Photolistings for International Adoption May Be Banned- Please Help!
The US Department of State is considering banning photolistings for children available for international adoption.
There is a lot we don’t know and the State Department has not issued a final rule, but they are currently considering whether the practice of “soft referrals” is a violation of their regulations. We have not seen an official definition of “soft referral” but it appears to include photolisting—or more specifically allowing international adoption agencies to place a child who is on a photolist.
Photolisting is a common practice in both foster care adoption and international adoption. In fact, it is considered best practice in child welfare for finding homes for harder-to-place children–older kids, kids with health issues, and sibling groups.
A photolist is a website that includes a picture, brief information on the child, and an email for the agency or the child’s caseworker to get more detailed information. An example of adoption photolistings is AdoptUSKids (US foster) and Rainbow Kids (international). In addition, each state in the US has their own photolisting, usually known as Heart Galleries, of children available for adoption in their state.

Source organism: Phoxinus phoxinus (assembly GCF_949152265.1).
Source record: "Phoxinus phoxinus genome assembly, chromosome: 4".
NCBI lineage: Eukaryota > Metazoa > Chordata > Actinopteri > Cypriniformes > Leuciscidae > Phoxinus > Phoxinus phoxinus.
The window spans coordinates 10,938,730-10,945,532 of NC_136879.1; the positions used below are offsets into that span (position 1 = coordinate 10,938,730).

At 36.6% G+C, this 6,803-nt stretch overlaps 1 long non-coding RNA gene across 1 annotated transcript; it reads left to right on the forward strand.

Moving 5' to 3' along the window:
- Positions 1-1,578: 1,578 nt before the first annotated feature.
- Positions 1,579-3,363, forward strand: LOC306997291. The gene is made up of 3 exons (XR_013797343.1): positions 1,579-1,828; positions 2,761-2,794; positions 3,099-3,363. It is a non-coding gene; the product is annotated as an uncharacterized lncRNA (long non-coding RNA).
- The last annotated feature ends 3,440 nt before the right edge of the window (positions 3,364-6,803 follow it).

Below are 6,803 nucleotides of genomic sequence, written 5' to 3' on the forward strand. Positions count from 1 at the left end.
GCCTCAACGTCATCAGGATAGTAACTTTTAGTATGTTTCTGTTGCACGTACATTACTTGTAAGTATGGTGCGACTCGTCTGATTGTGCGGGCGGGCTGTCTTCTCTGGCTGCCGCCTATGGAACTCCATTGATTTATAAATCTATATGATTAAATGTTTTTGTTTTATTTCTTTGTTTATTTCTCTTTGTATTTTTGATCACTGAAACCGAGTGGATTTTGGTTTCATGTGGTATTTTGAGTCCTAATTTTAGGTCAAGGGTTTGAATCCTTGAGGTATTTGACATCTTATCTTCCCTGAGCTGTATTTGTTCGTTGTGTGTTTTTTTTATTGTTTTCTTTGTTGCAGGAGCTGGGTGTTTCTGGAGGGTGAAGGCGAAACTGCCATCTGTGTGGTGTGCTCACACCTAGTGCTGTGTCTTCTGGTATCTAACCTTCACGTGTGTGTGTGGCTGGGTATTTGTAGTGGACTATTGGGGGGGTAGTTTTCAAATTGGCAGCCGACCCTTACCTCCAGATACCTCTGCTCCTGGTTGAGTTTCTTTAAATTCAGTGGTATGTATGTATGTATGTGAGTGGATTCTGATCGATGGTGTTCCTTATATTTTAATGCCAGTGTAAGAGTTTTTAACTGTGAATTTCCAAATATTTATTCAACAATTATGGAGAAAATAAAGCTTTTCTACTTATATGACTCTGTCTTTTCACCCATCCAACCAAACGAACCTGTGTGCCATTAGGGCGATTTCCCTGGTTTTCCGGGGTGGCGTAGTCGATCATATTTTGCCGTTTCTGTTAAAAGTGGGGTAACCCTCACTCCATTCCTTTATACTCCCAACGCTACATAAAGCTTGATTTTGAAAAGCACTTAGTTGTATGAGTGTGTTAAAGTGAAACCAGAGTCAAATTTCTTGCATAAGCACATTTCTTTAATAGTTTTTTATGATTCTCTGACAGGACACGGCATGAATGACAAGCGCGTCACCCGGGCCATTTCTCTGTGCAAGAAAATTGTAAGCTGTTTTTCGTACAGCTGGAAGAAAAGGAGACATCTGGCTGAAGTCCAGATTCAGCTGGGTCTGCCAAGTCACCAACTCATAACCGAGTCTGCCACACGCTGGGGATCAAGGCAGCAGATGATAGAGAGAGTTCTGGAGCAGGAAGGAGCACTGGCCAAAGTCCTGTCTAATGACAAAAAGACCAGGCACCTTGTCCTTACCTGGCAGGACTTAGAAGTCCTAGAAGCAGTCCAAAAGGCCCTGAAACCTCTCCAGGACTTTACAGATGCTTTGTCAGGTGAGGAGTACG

Photolistings are considered best practice for one reason—they work!
The goal behind a photolist is to humanize a child that is harder to place for adoption. You won’t see pictures of infants or chubby toddlers in photolists because most families can easily imagine parenting an infant or toddler. What you will see in a photolist is an older teen holding a football with a shy smile, a child in a wheelchair proudly showing off his latest drawing, a child with a heart condition on a swing, or a sibling set of three holding hands. The hope is that the potential parent will see the child first and her disability or special need second.